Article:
Unlayering of the Ozone: An Earth Sans Sunscreen

The formation of the Antarctic ozone hole is a graphic demonstration of how rapidly we can change the atmosphere of our planet. There are many other environmental issues facing us today and we must link them together to understand and debate the underlying causes, rather than treat each issue in isolation. Antarctica is a wonderful continent. Glaciers carve their way to the sea where the waters teem with penguins and whales. Although 70 per cent of the world's fresh water resides in the polar ice cap, the continent is a veritable desert, with liquid water in short supply. The frozen ice takes on many shades, from the brilliant white of freshly fallen snow to the deep indigo at the bottom of a gaping crevasse. This land of contrasts is where the Antarctic ozone hole was discovered.

Ozone is a form of oxygen, similar to the gas that we breathe, but with three atoms instead of two. This makes it highly reactive, and in high concentration it is a toxic gas. When formed by air pollution near the surface it can trigger asthma attacks, but high in the atmosphere it forms a protective sun-shield. This is the ozone layer, a region from about 10 to 35 kilometres in altitude, where the natural concentration of ozone is highest. Ozone forms at this level in the stratosphere through the action of ultraviolet sunlight on oxygen gas, and in the process the most harmful ultraviolet radiation is totally absorbed. Some ultraviolet light does reach the surface, and the intensity is controlled by the amount of ozone -- the more ozone the less ultraviolet, and vice-versa. With a thinning ozone layer more ultraviolet light reaches the surface, exposing us to a greater risk of sunburn, skin cancers or cataracts of the eye.

Ozone observation in the Antarctic began over fifty years ago with the International Geophysical Year of 1957-58. As part of this scientific endeavour, a network of observatories was set up across Antarctica, several of which measured ozone. One of the first to report was the British research station Halley, and the results from the first year of operation showed a surprising difference to those from the equivalent latitude in the Arctic. This was soon recognized as being due to a different stratospheric circulation in the atmosphere above the two poles: in the north the circulation is relatively complex, whilst in the south it is relatively simple with a strong, long lasting winter polar vortex or a large-scale persistent cyclone.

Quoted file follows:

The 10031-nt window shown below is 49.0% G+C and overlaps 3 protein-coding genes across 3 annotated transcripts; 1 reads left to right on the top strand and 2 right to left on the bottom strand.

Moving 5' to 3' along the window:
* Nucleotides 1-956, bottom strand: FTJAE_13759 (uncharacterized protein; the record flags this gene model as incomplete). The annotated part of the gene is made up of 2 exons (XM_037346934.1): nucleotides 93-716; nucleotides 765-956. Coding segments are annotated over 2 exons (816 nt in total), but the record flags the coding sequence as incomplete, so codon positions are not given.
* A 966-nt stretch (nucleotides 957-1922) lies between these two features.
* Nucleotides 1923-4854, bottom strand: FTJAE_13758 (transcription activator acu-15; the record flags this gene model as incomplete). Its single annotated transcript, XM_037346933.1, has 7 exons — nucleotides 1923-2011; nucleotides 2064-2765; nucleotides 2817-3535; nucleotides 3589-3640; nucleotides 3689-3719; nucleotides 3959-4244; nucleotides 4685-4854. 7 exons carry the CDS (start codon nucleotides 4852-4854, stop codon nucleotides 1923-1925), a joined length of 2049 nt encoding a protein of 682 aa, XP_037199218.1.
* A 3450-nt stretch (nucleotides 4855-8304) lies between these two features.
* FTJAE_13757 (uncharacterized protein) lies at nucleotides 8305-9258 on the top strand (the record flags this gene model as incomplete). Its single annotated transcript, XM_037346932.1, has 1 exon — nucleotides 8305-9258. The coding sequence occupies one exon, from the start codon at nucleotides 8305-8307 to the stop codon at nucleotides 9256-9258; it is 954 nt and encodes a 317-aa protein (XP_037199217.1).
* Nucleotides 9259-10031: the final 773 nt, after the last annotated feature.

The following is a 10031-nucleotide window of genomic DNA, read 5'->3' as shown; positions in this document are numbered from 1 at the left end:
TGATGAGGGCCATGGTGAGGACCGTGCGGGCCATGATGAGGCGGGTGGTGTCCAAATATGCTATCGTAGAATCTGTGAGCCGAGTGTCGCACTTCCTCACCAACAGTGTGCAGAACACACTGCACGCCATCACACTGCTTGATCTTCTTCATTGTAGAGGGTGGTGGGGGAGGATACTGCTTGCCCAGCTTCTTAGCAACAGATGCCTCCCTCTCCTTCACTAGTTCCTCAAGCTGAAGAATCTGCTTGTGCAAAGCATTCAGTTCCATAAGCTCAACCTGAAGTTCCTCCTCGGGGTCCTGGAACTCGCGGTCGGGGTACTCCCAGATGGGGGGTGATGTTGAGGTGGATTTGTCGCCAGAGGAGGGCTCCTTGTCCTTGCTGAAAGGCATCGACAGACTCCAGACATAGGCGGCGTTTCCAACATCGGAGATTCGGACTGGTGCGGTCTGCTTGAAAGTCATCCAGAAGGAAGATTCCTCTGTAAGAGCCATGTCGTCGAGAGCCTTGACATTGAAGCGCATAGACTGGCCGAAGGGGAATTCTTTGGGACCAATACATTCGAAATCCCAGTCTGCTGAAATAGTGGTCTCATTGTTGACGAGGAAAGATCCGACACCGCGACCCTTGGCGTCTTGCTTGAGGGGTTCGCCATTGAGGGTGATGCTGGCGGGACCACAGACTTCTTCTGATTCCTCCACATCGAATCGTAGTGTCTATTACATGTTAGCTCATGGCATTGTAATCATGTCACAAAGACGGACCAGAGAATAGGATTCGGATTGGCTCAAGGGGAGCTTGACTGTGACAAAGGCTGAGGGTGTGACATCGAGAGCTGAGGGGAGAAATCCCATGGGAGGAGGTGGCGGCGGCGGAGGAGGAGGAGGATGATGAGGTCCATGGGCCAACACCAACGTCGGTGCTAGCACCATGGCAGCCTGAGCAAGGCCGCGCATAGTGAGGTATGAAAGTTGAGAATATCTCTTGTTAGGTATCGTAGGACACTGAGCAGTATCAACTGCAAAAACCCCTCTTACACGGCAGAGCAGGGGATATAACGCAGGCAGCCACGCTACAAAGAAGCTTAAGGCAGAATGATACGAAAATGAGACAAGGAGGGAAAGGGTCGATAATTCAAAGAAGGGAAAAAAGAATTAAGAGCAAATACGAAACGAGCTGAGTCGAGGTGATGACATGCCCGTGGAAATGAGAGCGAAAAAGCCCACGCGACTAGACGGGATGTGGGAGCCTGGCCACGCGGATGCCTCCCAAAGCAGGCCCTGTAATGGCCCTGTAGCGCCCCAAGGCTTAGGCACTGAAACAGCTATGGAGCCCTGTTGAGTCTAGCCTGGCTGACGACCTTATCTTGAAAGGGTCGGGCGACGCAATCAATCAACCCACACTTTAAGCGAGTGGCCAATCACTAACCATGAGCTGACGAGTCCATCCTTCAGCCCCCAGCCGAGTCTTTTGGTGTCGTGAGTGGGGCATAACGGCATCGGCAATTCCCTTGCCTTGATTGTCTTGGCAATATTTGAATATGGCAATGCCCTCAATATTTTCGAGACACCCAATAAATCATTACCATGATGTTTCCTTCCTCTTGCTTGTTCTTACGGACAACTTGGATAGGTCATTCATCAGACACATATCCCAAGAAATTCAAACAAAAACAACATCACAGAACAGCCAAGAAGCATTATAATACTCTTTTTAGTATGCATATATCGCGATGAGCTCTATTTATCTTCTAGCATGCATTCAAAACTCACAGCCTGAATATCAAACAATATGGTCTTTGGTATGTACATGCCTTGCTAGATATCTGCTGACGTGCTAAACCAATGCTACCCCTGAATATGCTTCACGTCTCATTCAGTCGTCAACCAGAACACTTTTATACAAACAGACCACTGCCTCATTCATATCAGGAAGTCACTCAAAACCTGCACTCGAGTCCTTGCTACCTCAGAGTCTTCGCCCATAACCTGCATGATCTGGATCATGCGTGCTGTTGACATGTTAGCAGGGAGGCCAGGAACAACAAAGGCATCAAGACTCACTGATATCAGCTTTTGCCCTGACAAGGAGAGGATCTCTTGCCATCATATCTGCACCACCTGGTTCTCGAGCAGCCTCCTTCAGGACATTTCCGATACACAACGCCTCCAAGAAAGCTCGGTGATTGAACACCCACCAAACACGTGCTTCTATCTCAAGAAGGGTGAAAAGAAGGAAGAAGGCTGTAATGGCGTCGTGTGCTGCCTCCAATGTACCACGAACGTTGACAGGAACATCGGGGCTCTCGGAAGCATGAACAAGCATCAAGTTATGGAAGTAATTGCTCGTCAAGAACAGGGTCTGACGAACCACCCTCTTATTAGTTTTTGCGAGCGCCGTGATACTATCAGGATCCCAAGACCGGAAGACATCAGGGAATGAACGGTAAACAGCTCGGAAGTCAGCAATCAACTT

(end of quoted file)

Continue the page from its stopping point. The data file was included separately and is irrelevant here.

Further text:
Ozone observations at Halley continued using the same type of instrument, the Dobson ozone spectrophotometer, designed in the 1920s by an Oxford professor of physics, Gordon Dobson; it remains the standard for ozone observations today. The instrument uses ultraviolet light from the sun coming through the ozone layer to measure the amount of ozone. It is very much a manual instrument, and the calculations required to extract the ozone amount from the observations are quite complex, to the extent that in the 1970s a stack of unreduced observations began to build up.

When I joined the British Antarctic Survey, one of my first jobs was to write computer programmes that would process the observations once they were entered into electronic form. Making sure that the entered data was correct was the first part of the process, followed by verifying the software. At about the same time, concern was growing that spray cans and the Concorde supersonic airplane could destroy the ozone layer. When the British Antarctic Survey held its Open Day, it seemed a good opportunity to reassure the public that the ozone layer above Antarctica had not changed. Surprisingly, the data seemed to show that the spring-time ozone values of that year were much lower than they had been a decade earlier, but in the meantime I had yet to process the intervening data. Once this was done, it was obvious that there was a systematic effect, giving rise to the paper that Joe Farman, Brian Gardiner and I wrote, announcing an unexpected effect over Antarctica.